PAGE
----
Before starting production on Nanotale, we took some time to prototype various typing gameplay ideas. When prototyping, you have to focus on the things you want to test, and iterate on them as fast as possible. There is no time to document everything. But the prototypes do not always speak by themselves. (Sometimes there is no playable build to keep, like the time I tested interactive dialogs by acting as the NPC and talking through Slack with a colleague. We will get back to that.) So we needed a way to archive what we learned from each iteration, in a format that would be quick to write and read.
This is a common problem of design documentation. How to keep an account of the decisions that led to a design as it is? It is interesting to keep a trace of previous iterations, to look back at the evolution of a design. But more importantly, it is a waste of time if another designer (or your forgetful self) makes changes that recreate a problem that has already been solved, just because they have no knowledge of the history behind that decision.
For all those reasons, I was looking for a practical way to link each feature to the decision path that led to it. It needed to be quick to write and to read, because if we have to go back and read multiple paragraphs of history, we all know no one will do it. Surely, someone already came up with a solution, right?
Sadly, I could not find anything related to game design. The results I found were tools to keep track of programming design decisions in code, as it seems programmers need a similar solution for similar reasons. Eventually, I found a research paper about an experimental tool made to present design decision-making in a simple way. It gathers “decision elements” from different sources (code annotations, designers’ UML diagrams…) and organizes them visually in a hierarchy, like bullet points. If you want to know more about the technical details of their tool, it is called “DecDoc: A Tool for Documenting Design Decisions Collaboratively and Incrementally” (Hesse, Tom-Michael & Kuehlwein, Arthur & Roehm, Tobias 30-37. 10.1109/MARCH.2016.9)
I took inspiration from their bullet points presentation. It is brief, the icons convey a meaning that does not have to go through text. When taking notes, only a few words are necessary. It is great for what we want. Here is a made up example of what it can look like for game design:
- We need X to give game experience Y
- There are no other games doing X
- An aspect of X can be too costly
- can be limited to a few occurrences
- We can try the different way Z instead
- ⇒ Give Z a test to decide
- How does this affect W?
And here is a real example form the prototype of the dialogue system I was alluding to in the introduction. To give a bit of context, it was a test for a typing based branching dialog. Typing highlighted keywords would make the conversation go forward on the topic of the chosen keyword. The playtest challenged the idea of having secret keywords the player could type by himself, that they would have learned from another NPC.
We took a few generic icon types from the original source and added others as they were needed. Here is the full list of the icons we have:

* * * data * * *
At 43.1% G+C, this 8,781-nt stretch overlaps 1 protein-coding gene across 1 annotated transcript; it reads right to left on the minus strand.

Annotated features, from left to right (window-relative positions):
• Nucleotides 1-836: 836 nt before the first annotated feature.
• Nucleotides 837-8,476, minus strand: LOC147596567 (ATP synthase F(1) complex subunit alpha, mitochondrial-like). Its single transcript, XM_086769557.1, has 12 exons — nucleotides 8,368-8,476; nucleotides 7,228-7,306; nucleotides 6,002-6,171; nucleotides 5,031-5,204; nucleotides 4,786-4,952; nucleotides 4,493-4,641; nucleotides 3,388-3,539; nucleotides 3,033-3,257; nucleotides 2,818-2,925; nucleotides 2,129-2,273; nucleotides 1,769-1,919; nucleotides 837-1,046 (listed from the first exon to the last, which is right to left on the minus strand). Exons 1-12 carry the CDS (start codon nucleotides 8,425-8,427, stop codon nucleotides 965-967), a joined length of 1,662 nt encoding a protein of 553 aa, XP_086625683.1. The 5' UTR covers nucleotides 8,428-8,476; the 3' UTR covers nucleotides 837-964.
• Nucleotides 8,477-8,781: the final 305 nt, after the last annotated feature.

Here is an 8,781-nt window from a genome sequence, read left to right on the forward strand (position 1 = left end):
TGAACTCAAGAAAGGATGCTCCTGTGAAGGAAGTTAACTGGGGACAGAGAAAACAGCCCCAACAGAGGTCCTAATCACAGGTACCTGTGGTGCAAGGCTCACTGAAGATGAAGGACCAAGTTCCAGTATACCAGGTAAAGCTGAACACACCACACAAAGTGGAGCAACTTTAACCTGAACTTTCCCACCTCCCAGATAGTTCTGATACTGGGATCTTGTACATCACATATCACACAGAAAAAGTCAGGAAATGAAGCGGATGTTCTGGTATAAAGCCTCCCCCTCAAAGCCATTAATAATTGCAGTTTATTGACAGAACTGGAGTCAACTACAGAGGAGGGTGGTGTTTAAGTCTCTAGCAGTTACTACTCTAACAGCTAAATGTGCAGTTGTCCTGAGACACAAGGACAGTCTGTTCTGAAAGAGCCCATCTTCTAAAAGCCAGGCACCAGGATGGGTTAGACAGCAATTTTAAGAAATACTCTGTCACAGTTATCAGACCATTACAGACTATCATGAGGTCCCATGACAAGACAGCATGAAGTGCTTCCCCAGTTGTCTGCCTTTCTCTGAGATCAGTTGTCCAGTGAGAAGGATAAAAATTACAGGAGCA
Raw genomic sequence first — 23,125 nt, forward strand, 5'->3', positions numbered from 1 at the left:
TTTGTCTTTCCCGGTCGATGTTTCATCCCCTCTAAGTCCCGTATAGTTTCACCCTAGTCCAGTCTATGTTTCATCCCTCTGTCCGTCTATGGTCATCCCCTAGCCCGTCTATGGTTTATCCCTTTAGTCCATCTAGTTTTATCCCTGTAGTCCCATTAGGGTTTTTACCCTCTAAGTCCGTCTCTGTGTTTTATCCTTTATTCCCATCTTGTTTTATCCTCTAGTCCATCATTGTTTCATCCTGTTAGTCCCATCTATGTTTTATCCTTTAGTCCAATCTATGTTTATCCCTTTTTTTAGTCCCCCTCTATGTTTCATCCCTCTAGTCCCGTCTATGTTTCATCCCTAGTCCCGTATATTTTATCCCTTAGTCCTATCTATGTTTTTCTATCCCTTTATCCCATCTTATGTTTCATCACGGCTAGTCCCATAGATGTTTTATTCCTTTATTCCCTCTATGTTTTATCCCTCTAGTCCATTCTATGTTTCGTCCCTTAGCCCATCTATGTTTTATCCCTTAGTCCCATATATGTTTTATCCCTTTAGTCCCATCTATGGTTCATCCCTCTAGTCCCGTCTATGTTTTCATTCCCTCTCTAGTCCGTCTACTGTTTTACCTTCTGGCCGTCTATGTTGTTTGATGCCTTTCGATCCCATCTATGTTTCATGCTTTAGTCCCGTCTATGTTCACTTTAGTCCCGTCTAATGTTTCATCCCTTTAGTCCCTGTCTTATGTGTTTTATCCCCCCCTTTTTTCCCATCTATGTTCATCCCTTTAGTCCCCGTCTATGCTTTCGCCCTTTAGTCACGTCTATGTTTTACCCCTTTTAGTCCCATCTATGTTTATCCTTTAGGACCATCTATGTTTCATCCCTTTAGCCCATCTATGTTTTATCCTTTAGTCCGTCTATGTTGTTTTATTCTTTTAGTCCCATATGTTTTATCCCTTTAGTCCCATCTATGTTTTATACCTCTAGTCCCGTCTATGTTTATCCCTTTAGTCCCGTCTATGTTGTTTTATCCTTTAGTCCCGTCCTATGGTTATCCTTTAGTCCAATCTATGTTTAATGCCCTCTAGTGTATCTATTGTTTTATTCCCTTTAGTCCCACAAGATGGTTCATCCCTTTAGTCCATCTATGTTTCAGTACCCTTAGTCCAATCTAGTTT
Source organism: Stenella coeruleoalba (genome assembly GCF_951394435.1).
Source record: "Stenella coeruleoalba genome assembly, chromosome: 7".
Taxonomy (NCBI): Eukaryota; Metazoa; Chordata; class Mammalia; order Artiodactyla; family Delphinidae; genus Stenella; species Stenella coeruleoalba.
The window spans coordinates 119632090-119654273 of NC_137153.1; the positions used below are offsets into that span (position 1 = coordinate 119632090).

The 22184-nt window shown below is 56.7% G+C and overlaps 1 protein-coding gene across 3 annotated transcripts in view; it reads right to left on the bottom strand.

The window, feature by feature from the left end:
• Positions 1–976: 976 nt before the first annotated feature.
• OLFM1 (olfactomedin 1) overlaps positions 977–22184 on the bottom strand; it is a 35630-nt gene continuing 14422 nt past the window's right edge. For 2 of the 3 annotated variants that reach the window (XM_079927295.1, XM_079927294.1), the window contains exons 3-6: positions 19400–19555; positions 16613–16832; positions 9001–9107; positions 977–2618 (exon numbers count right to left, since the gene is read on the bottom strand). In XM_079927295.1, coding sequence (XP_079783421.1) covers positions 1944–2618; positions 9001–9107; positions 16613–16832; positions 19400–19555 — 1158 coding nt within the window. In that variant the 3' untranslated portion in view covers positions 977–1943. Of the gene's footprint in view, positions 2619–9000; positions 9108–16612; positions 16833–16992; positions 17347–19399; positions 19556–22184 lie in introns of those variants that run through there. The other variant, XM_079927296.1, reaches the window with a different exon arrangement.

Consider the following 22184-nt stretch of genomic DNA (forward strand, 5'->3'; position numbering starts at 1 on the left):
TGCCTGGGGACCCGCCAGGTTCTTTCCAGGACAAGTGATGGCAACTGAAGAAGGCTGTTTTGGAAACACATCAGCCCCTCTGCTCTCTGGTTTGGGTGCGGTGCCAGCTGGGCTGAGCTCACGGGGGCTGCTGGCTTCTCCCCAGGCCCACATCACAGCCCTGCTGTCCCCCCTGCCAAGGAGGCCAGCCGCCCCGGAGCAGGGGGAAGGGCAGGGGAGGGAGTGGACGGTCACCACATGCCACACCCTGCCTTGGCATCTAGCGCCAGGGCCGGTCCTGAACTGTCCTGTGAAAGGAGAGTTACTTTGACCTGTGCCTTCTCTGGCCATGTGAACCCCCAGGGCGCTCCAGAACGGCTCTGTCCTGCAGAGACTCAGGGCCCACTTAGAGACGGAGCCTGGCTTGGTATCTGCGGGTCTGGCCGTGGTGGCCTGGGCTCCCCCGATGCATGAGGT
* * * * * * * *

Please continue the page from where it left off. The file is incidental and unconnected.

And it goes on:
- Postulate - Let's admit that…
- Assessment - We already know that…
- Question - Uncertainty to be resolved or define
- Problem - This is / creates a problem / inconsistency
- Risk - This seems risky and may not be fun / doable
- Flag - This problem will probably come up later on
- ⊕ Intention - The motive behind a decision or design
- Opportunity - A good thing that can be developed
- Solution - Proposition of a solution
- Idea - Proposition of an additional feature
- Argument for - Argument in favor of
- Argument against - Argument against
- Note - Additional information
- ⇒ Decision - Final decision of what we are doing
All the icons are basic unicode emojis and not images to gain time and ensure full compatibility. The bullet point notes of each prototype where copy pasted into Slack for the whole studio, and you can now see an example in this article, without extra work. They can also all be drawn quickly, at least in broad strokes, to be used when taking notes with pen and paper.
When we entered into production and decided to use a wiki as our design document, we ported the icon system to it. The wiki tool that is made to c into ⇒ was modified to also change :idea: into . Here is another example, taken from the wiki page about the consumption of “mana” to cast spells.
We ended up using those icons to add quick “work in progress” notes in our design documents. The most common is the idea icon (), used whenever we want to add an idea to an existing page for later review. The couple problem () - solution () identifies problems and solutions to evaluate whenever we can take the time to redesign the feature. The intention icon (⊕) has been added later, specifically for the wiki, to justify the purpose of a feature.
Game design documents are in a constant work in progress state, evolving during development. They are often out-of-date from the latest changes if you do not have someone dedicated to that (which, on our small team, we don’t). The tool and format we use to write them should support that. With our system, whenever we see a bullet point with an icon, we know that the information is still part of an ongoing discussion. Other team members can trust what is written because what is unknown or unsure is also documented. The design process is transparent in the documents.
In the future, that system will evolve a bit like a new language. In one hand by adding the icons we need, and in the other hand by removing the ones that are not used to avoid cluttering. The list as it is now is probably a bit too long. Now that I have told you everything, I would love to know if that system can be useful to others, or if other solutions exist.